Here in Service Transformation at Essex County Council (ECC) we work with such a wide variety of people throughout our work. Whilst we continue to work remotely we often find ourselves experimenting with different remote collaboration tools, to find which are going to have the lowest barriers for the people we work with.
Today’s blog post is about how we have recently used Slido as a tool to collect information during our Local Offer discovery work. The Local Offer is a service to help families support children with Special Education Needs and Disabilities needs to access all different kinds of information, advice and support.
The Local Offer is supported by a wide range of professionals across ECC and the Healthcare system, which means the people we work with have a broad range of access requirements and digital familiarity.
DISCLAIMER ALERT! Slido is just one of the many tools we have available to us here at ECC that meet our Information Governance needs. There are plenty of other market alternatives available to use - and we’re sure they’re just as good.
Why we liked using Slido
Participants don’t need an account
The key thing we liked about Slido is that it doesn’t need any pre-installed software and can be accessed without the need for participants to create an account. Participants can either enter a code, follow a direct link, or scan a QR code to get the content you have designed.
We’ve used this setup multiple times with different groups and have never had a problem with users being able to access the content. We had previously found that our users had varying levels of functionality access when using other tools, so having something that worked consistently for everyone was key.
Participants found it easy to use
Slido has simple functionality with the data you collect either being around text input or voting. This made it very easy for our participants to contribute to the session. Whilst we haven’t knowingly had participants using assistive technology or other access needs, we know that Slido are very keen on ensuring their product is accessible.
It built confidence in our participants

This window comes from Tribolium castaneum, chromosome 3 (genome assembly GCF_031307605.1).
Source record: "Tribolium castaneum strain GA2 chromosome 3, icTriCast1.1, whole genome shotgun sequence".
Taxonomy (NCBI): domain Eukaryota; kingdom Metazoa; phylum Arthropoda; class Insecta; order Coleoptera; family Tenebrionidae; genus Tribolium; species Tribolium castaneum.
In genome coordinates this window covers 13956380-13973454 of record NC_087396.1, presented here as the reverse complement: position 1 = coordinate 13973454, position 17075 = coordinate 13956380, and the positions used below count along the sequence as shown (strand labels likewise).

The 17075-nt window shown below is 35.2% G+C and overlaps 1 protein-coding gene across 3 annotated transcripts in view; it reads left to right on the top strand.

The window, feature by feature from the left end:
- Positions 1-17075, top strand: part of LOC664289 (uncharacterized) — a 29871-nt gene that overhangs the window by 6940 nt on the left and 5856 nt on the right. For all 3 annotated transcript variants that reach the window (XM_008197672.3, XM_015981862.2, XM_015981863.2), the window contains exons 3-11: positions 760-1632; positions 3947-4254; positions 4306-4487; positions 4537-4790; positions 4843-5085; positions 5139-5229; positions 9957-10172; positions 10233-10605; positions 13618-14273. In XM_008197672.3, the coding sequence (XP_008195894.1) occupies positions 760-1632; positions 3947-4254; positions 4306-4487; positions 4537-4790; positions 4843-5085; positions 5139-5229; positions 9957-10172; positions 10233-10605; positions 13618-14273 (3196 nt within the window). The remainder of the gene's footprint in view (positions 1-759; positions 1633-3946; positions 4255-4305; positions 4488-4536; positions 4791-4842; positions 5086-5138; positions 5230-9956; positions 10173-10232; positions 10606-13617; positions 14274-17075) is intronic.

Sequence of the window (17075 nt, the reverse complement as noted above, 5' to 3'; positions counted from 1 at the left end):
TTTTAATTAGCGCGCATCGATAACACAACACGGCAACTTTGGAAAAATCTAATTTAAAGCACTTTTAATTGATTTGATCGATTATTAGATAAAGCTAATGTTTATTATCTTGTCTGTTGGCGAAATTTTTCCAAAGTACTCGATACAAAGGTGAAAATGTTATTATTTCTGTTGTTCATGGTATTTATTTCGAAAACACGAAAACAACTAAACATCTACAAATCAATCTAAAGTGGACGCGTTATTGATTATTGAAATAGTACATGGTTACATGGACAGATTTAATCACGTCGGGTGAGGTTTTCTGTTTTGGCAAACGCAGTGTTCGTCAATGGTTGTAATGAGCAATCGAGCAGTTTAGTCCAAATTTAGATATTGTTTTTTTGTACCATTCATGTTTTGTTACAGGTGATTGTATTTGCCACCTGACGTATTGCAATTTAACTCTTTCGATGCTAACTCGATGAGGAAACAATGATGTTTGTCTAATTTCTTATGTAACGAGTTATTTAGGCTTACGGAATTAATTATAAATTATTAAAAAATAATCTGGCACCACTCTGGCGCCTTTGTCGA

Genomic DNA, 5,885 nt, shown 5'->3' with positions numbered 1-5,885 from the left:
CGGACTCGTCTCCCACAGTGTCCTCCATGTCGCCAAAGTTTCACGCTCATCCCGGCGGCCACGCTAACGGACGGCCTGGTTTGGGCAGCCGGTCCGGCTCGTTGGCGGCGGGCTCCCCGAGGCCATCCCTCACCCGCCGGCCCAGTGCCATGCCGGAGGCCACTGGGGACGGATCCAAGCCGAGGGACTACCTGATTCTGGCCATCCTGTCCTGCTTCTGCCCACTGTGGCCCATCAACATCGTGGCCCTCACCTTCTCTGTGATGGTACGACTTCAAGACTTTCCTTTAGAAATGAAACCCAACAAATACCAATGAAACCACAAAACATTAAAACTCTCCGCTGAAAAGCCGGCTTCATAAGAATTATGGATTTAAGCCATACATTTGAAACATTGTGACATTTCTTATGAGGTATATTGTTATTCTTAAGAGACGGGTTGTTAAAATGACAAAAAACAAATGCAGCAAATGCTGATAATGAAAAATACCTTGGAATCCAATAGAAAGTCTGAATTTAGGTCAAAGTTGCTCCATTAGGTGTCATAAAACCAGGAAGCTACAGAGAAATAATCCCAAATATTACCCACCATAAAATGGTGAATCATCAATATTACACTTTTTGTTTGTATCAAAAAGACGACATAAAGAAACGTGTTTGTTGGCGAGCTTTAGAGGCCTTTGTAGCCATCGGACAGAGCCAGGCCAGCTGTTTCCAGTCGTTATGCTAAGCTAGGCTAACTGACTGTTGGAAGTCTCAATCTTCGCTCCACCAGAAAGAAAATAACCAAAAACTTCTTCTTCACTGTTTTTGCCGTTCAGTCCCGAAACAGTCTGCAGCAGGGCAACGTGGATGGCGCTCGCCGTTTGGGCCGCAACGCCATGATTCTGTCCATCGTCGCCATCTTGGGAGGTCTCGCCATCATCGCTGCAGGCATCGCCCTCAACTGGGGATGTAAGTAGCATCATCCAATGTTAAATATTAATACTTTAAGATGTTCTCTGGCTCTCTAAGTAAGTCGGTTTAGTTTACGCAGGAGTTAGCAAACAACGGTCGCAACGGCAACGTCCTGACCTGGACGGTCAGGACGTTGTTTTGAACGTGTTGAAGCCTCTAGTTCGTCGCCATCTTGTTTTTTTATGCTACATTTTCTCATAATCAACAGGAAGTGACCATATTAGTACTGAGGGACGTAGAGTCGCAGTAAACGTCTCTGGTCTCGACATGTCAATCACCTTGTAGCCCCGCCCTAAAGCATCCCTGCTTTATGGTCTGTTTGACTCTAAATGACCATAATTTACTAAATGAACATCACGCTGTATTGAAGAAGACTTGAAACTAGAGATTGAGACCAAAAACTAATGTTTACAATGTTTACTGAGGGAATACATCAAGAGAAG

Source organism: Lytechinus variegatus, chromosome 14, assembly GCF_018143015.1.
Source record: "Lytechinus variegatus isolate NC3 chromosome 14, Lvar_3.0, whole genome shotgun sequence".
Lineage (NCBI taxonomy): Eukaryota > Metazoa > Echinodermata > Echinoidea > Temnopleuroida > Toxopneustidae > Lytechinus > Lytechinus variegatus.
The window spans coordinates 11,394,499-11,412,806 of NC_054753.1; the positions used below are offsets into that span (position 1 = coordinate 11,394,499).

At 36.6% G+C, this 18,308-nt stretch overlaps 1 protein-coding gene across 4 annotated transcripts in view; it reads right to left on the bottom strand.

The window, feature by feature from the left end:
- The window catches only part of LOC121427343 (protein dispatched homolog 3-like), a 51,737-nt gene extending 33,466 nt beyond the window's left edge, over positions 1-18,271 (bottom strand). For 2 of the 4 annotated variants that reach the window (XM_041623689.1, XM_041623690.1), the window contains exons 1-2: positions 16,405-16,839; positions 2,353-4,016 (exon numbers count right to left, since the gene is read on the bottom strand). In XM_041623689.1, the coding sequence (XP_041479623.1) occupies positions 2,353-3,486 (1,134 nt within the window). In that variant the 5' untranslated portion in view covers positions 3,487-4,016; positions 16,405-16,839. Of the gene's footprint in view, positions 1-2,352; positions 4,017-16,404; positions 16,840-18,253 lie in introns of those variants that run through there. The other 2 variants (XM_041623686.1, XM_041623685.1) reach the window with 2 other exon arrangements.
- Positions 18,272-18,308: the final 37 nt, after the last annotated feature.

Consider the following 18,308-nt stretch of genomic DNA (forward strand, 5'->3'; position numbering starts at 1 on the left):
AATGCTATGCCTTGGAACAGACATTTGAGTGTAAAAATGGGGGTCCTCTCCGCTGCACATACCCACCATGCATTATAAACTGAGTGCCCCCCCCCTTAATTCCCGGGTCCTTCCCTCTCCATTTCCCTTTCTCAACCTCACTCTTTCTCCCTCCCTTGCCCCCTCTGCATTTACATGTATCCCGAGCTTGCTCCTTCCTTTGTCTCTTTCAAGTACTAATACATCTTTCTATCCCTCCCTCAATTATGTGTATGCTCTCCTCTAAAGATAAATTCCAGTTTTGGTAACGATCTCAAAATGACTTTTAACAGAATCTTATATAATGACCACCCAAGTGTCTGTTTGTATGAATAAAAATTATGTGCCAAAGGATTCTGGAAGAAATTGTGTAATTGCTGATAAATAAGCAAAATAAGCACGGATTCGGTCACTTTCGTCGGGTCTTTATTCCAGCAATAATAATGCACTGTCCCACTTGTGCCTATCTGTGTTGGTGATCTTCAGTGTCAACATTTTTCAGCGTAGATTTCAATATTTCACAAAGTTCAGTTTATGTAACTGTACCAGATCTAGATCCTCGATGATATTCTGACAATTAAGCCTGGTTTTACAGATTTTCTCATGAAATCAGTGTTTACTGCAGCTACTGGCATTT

We captured feedback after the event and participants praised the use of Slido as it made them feel more confident to contribute to the session, than if we had held the questions as a more direct “face to face” discussion.
We invited participants to speak about their responses with the group if they wanted to share more, and were delighted with how forthcoming everyone was.
Sequencing of questions
We really like that the facilitator can remain in control of the pre-prepared questions. This meant that the facilitator can pick and choose what questions they play to the participants and when.
We liked this featured because it enabled us to react and change our approach organically to remain appropriate with the conversations happening in between the Slido questions.
It helps if you have a couple of facilitators for this, one person to be engaging the room and one person to be managing the Slido interface. Of course you could do this all yourself but we found this setup to be the slickest experience.
Participants can contribute even after the event
If you’ve organised an event with large groups of people, you know that scheduling a time that works for everyone is a real headache.
We found it super easy to recreate the event in a format that would be digestible for anyone in their own time. Our participants really liked this and we’ve been able to collect additional data after the event that we might not have otherwise been able to get.
What we’re doing next
We’re about to move into a prototyping phase with this work and are really keen to keep using the tool that our participants seemed to get along well with. If you’ve used Slido or another tool to begin prototyping with your users remotely or to get feedback on prototypes you have made, please add a comment below as we would love to learn from your experience.